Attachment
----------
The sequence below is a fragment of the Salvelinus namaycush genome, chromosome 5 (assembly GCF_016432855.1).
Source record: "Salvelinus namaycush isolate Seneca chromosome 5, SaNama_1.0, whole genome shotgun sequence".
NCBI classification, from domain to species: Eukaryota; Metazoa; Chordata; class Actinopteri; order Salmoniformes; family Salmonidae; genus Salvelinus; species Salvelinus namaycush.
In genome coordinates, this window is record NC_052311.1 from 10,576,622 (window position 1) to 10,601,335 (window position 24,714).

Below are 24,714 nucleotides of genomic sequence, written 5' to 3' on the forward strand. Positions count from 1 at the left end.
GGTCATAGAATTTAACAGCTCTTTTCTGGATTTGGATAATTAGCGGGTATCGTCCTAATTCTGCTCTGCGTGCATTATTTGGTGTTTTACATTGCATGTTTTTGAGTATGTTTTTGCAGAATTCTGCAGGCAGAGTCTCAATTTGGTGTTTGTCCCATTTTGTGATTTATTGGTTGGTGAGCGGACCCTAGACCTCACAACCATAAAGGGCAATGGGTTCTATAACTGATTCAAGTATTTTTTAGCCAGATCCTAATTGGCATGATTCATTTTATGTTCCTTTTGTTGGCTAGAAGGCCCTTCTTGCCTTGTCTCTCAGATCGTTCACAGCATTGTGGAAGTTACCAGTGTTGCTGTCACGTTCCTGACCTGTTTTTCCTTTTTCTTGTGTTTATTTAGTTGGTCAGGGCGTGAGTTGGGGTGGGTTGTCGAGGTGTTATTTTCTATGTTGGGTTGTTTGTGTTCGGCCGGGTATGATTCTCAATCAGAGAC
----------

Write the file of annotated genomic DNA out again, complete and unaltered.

The sequence below is a fragment of the Salvelinus namaycush genome, chromosome 5 (assembly GCF_016432855.1).
Source record: "Salvelinus namaycush isolate Seneca chromosome 5, SaNama_1.0, whole genome shotgun sequence".
NCBI classification, from domain to species: Eukaryota; Metazoa; Chordata; class Actinopteri; order Salmoniformes; family Salmonidae; genus Salvelinus; species Salvelinus namaycush.
In genome coordinates, this window is record NC_052311.1 from 10,576,622 (window position 1) to 10,601,335 (window position 24,714).

Below are 24,714 nucleotides of genomic sequence, written 5' to 3' on the forward strand. Positions count from 1 at the left end.
GGTCATAGAATTTAACAGCTCTTTTCTGGATTTGGATAATTAGCGGGTATCGTCCTAATTCTGCTCTGCGTGCATTATTTGGTGTTTTACATTGCATGTTTTTGAGTATGTTTTTGCAGAATTCTGCAGGCAGAGTCTCAATTTGGTGTTTGTCCCATTTTGTGATTTATTGGTTGGTGAGCGGACCCTAGACCTCACAACCATAAAGGGCAATGGGTTCTATAACTGATTCAAGTATTTTTTAGCCAGATCCTAATTGGCATGATTCATTTTATGTTCCTTTTGTTGGCTAGAAGGCCCTTCTTGCCTTGTCTCTCAGATCGTTCACAGCATTGTGGAAGTTACCAGTGTTGCTGTCACGTTCCTGACCTGTTTTTCCTTTTTCTTGTGTTTATTTAGTTGGTCAGGGCGTGAGTTGGGGTGGGTTGTCGAGGTGTTATTTTCTATGTTGGGTTGTTTGTGTTCGGCCGGGTATGATTCTCAATCAGAGAC